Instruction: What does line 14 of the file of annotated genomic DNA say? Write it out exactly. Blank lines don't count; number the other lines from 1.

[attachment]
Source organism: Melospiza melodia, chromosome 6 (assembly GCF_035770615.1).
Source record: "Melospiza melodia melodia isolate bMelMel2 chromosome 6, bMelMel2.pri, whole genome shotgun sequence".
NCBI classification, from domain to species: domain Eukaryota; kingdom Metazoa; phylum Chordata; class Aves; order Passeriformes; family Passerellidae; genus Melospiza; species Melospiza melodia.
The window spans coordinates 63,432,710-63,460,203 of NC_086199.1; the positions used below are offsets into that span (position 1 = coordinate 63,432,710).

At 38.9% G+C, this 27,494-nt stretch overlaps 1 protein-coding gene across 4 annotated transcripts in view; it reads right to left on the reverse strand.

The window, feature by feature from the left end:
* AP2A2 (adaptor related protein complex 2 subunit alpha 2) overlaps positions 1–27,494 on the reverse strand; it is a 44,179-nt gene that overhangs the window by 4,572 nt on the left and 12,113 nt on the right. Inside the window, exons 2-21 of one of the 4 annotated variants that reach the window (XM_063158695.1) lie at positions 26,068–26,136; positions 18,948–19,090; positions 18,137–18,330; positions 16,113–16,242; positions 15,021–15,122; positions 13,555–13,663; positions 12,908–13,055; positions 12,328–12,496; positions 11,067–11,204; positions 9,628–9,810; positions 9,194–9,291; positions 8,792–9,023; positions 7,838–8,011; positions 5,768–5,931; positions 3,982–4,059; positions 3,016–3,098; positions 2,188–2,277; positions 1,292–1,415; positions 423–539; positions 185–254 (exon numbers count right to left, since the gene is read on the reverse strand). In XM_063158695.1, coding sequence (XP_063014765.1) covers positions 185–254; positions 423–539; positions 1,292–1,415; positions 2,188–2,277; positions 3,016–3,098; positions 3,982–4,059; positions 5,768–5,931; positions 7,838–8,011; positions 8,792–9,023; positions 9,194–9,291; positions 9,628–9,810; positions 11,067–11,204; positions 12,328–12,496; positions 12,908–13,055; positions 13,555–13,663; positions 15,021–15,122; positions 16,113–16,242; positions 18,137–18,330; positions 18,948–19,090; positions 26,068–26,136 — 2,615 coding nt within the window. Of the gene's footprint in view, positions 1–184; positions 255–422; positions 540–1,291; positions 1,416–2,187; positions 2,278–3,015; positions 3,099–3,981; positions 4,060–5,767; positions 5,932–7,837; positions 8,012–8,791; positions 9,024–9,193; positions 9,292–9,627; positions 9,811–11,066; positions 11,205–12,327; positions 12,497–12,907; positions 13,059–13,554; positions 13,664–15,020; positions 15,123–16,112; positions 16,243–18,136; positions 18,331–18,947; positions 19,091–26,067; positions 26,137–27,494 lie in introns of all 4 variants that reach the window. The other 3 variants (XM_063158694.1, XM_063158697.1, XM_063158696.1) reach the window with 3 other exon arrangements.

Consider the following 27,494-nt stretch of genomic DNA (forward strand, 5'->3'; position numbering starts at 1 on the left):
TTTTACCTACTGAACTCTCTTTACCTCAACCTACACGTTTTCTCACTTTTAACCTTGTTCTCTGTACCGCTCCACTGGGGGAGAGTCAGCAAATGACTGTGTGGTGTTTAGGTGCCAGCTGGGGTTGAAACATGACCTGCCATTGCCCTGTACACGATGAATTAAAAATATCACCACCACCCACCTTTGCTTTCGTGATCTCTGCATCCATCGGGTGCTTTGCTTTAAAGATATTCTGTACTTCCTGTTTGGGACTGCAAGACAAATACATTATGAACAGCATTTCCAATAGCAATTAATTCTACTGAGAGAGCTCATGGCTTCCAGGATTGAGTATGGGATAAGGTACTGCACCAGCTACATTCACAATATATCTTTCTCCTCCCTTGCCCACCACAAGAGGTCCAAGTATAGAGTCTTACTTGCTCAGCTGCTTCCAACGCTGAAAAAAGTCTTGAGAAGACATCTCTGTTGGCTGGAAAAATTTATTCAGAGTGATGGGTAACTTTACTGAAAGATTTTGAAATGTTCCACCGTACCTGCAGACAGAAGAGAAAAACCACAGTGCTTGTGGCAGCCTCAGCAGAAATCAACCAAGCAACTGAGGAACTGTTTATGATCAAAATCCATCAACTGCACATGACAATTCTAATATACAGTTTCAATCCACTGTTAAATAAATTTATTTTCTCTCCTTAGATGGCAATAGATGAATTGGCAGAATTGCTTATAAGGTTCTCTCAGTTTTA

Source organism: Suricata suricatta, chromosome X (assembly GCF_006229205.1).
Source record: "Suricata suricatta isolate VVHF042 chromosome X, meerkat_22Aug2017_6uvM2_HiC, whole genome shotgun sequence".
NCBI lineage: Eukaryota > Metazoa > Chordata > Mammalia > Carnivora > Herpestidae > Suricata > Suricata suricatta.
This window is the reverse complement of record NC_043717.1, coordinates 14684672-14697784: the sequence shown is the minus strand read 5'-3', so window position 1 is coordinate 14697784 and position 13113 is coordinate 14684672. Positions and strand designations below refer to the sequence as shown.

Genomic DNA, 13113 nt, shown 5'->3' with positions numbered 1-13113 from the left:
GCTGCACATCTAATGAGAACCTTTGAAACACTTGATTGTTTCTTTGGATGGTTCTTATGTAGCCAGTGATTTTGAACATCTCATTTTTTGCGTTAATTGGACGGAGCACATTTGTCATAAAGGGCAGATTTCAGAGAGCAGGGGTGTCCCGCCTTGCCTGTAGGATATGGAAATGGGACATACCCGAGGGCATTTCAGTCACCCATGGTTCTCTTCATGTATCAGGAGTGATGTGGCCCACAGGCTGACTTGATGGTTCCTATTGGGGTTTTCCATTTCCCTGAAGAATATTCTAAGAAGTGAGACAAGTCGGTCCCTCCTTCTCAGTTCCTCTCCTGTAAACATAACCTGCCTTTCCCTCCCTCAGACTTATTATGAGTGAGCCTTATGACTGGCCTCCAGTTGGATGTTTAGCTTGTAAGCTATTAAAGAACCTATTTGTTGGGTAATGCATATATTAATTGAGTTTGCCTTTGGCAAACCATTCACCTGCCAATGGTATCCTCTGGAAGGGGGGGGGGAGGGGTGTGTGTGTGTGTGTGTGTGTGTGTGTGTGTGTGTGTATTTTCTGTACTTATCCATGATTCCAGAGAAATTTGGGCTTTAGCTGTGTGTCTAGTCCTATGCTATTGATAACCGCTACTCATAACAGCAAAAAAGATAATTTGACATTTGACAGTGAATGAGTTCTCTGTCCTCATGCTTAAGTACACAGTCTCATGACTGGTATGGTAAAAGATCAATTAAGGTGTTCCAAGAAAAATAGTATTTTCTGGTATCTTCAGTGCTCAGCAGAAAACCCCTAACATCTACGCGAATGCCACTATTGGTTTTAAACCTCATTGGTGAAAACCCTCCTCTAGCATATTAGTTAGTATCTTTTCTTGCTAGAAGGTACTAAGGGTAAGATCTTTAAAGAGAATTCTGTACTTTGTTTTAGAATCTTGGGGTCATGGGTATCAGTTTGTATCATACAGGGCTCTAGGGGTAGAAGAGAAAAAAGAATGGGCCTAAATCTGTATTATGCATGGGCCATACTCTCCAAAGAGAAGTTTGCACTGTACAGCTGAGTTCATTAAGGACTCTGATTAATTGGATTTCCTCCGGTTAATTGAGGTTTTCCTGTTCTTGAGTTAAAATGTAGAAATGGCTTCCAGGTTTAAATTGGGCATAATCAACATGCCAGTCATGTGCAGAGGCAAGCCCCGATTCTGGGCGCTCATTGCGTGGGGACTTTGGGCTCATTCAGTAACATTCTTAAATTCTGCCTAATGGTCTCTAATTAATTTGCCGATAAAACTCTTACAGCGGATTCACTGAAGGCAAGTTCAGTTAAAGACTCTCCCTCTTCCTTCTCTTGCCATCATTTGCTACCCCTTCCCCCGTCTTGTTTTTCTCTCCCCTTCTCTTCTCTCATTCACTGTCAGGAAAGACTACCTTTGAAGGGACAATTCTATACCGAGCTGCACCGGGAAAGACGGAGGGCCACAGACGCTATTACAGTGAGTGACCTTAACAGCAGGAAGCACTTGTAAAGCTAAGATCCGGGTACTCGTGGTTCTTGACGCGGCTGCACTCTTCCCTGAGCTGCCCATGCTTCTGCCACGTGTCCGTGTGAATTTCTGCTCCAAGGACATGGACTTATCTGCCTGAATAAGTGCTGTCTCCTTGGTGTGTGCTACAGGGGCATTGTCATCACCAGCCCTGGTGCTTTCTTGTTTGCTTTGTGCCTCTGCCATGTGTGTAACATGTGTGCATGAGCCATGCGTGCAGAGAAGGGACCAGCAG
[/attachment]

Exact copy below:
Genomic DNA, 13113 nt, shown 5'->3' with positions numbered 1-13113 from the left: